As we've said before to those that have signed up for our notifications....
It's Eric Pickles .......
And another one bites the dust.
This time its the 'Standards Board' that's going.
This was the huge waste of money that was supposed to drive up standards in local councils. But in fact, all it did was allow
councillors - and even worse - officers - to indulge in the civic equivalent of playground hair-pulling.
The national Standards Board became so overwhelmed with petty complaints, that its waiting list to hear cases was 18 months long after just two years of operation.
So then they implemented a requirement for every Council in the land to have its own 'Standards
Committee' and announced the national board would only deal with the most serious cases.
Fylde's spending on local hearings rocketed. (As did every other council in the country).
Additional Boards of independent persons and peers were created to hear
and determine complaints. Solicitors and advocates were engaged, casework was farmed out to private solicitors and investigators. As we've said before, mushrooming overheads and a lack of cost control is the root cause of Fylde's woes.
But now, in a moment of sanity that is rare in Government circles, the Communities Minister Andrew Stunell has just announced the abolition of the Standards Board and, along with that, he promises prosecution for councillors who indulge in serious misconduct. There will
(quite properly) be a new criminal offence dealt with by the courts, not by committees.
In a parallel move, the Ombudsman is to be given more teeth to deal with complaints made by the public. They will be able to legally compel councils to implement the Ombudsman's findings.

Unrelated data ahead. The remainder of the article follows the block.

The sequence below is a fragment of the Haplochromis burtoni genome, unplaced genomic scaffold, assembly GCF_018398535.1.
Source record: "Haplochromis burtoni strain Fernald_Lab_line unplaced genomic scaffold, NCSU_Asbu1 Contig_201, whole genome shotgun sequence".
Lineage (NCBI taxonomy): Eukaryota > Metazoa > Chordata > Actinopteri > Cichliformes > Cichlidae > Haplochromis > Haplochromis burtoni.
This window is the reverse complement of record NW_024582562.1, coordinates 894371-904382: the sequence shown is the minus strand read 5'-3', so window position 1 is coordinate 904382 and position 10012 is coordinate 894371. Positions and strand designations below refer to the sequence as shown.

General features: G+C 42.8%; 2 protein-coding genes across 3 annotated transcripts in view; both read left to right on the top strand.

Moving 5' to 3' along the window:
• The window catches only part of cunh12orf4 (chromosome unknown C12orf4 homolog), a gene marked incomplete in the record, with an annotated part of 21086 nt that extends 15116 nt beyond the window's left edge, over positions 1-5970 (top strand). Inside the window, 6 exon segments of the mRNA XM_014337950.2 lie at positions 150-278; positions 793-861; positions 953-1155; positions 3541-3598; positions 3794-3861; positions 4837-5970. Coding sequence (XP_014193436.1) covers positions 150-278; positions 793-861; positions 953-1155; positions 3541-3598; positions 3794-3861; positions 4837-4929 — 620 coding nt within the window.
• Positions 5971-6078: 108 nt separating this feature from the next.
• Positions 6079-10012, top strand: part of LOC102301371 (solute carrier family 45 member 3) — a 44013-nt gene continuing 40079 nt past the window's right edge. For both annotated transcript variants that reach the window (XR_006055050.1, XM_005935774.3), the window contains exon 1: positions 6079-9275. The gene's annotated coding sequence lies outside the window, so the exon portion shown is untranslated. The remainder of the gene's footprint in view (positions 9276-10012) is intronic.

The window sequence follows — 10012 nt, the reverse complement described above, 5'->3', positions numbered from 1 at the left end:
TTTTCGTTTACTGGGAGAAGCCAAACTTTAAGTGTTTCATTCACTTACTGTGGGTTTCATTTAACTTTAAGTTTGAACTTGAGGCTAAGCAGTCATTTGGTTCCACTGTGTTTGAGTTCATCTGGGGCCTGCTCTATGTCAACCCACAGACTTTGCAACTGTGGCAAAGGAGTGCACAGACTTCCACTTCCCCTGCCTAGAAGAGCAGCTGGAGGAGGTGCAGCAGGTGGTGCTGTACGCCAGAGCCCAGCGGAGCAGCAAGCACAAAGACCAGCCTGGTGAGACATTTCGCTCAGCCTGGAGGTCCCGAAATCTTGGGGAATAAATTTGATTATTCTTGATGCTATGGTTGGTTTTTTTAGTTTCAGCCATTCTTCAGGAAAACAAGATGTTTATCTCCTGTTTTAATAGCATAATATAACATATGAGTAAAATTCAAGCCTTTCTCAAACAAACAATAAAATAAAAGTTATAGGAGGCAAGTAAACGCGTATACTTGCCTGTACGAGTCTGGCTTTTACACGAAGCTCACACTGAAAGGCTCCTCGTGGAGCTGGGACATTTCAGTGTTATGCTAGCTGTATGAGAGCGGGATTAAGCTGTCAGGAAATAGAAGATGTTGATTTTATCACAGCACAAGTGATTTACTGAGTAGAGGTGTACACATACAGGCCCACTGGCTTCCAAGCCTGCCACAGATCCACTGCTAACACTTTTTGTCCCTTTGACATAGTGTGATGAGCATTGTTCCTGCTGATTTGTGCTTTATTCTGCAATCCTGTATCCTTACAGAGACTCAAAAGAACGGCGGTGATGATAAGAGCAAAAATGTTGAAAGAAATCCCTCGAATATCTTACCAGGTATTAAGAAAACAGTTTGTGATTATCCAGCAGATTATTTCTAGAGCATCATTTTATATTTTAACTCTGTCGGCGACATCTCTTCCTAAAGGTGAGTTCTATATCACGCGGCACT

We've already had contact from several delighted councillors about the abolition of the Standards Board.
One said when they read the Government Press Release they thought they were reading a counterbalance article because it's exactly what we have been saying for years.
Another said "I feel like a new councillor now that common sense has been reintroduced. God save Saint Eric Pickles."
You can click here to read the full Statement by St Eric's underling Minister Andrew Stunell.
There are three implications for Fylde that flow from the decision. The first is that, in future it will no longer be an 'offence' for councillors to speak their mind on a topic before hearing their officer's report on
So Councillors who are elected on a campaigning platform - as Saint Barbara Pagett was for Ashton Gardens, will be free to speak the views of the electorate they represent.
It also means an end to threats of being reported for having "pre-determined" opinions.
As St Eric himself said "Councillors who have been prevented from speaking on the very issues they had been elected on, such as planning matters, will now have the freedom to express their views."
The second implication is that no longer will elected representatives be hauled over the coals for criticising an officer who they believe is failing in their duties.
Councillors will be free - within the law - to speak their minds without 'Big
Brother' breathing down their necks and threatening to report them to the Standards Committee.
This means for example that our report ";Paul Hayhurst's Tribunal" will become a piece of civic
history. It will become what we think is a suitable epitaph for the stupidity of the Standards Board system.
The third implication is that Fylde's own burgeoning internal Standards Committee System will (or at least should) be abolished as well.
We estimate that means a saving of between £50k and £100k a year on Fylde's budget.
Maybe it will fund the Tourist
Information Centre service that the Cabinet is about to be recommended to abolish.
That would be good.
We hope FBC will learn from St Eric, and they will opt to scrap the crap, not the services.
Dated: 1 October 2010